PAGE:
Cross-party think-tank Social Market Foundation (SMF) today announced a comprehensive new framework for gambling regulation, including recommendations for stiffer taxes on offshore gambling operators and a £100-a-month spending cap to limit financial harm, where customers wanting to spend more are subject to strict affordability checks by an independent gambling ombudsman.
The report proposes increased operating costs for firms based in the Isle of Man or Gibraltar and reductions in taxes for companies that bring their operations to Britain.
“Gambling taxation should be redesigned around a system of incentives which reflect a company’s level of onshore presence,” said SMF in a statement. “This means that operators could still decide to base their headquarters in locations like Gibraltar, the Isle of Man or Alderney, but that decision would carry significant tax implications.”
The proposed amendments come ahead of a Government review of the 2005 Gambling Act, which ministers have openly deemed unsuitable in an era of online gaming.
However, the Betting & Gaming Council (BGC) said its members already conduct affordability checks in some cases and that tax measures must be proportionate and evidence-led to prevent jeopardising jobs or the upward of £3bn in tax revenues it generates for the Exchequer.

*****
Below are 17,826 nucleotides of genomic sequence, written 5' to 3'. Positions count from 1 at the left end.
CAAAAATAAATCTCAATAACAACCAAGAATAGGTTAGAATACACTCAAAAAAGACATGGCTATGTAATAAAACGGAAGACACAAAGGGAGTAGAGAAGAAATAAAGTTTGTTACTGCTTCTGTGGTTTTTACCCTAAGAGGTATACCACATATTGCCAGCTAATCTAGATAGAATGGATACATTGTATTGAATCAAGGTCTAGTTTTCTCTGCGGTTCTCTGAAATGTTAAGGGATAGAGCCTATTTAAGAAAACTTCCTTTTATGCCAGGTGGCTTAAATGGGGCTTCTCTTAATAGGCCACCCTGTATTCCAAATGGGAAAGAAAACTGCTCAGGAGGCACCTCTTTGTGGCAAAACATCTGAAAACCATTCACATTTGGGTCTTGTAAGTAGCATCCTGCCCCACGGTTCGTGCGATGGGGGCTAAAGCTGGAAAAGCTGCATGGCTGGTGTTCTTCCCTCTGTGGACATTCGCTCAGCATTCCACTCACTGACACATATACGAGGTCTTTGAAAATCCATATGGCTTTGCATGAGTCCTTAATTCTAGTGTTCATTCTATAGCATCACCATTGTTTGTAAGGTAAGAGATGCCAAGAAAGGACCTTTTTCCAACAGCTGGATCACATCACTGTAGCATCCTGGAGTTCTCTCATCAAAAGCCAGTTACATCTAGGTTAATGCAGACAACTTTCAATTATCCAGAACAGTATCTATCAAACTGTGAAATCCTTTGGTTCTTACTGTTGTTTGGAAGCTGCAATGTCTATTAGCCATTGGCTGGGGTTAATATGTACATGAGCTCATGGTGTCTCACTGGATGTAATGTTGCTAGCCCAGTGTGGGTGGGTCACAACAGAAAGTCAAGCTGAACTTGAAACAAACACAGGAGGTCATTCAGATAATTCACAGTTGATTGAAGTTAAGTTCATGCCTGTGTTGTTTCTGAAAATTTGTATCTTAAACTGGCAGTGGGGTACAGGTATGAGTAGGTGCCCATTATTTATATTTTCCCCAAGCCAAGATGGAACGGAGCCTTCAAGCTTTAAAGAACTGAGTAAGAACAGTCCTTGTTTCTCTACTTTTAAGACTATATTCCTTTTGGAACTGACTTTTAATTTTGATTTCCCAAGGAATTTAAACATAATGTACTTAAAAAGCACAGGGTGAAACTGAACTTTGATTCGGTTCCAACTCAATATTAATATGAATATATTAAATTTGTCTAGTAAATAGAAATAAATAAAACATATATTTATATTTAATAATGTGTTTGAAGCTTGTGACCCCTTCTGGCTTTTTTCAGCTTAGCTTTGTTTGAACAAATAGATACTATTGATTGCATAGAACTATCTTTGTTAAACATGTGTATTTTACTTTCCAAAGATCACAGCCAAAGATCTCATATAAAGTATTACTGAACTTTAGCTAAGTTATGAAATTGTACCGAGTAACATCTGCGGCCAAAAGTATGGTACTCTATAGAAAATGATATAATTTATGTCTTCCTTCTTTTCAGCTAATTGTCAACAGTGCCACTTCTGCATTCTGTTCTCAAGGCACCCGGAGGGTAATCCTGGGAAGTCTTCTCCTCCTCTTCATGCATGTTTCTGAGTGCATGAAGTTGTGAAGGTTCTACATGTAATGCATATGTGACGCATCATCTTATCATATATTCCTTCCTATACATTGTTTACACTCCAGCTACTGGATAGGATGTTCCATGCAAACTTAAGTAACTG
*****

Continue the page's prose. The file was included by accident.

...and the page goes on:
“We disagree with the suggestion of an arbitrary and random low cap on spending and can think of no other area of the economy where the government determines how much an individual can spend,” BGC said in a statement.
Additionally, SMF calls for an end to ‘white label’ agreements where foreign firms with little incentive to protect UK consumers can buy access to the British market via an existing gambling licence holder, citing reasons such as job creation and increased compliance with British gambling licence conditions, including the protection of vulnerable people and addicts.
The think-tank also proposes that the Department for Digital, Culture, Media and Sport should no longer have sole responsibility for gambling policy, instead being replaced by a new cross-government Gambling Quartet.
According to Dr James Noyes, primary report author and a leading authority on gambling policy, operators have for too long talked about the need to protect their customers, while failing to take the necessary steps to make affordability checks a reality.
“Our proposed threshold sets the bar low enough to protect everyone, including those on low income, but is high enough to reflect the vast majority of gambling activity among the general population. Gamblers should be free to spend more than this threshold, but only after they show that their gambling is neither unaffordable nor harmful.”
The government has pledged to review the law, with possible changes including a kitemarking scheme to promote good behaviour and additional regulators to beef up scrutiny and oversight of the sector, as well as a stake limit of between £1 and £5 on online slot machines.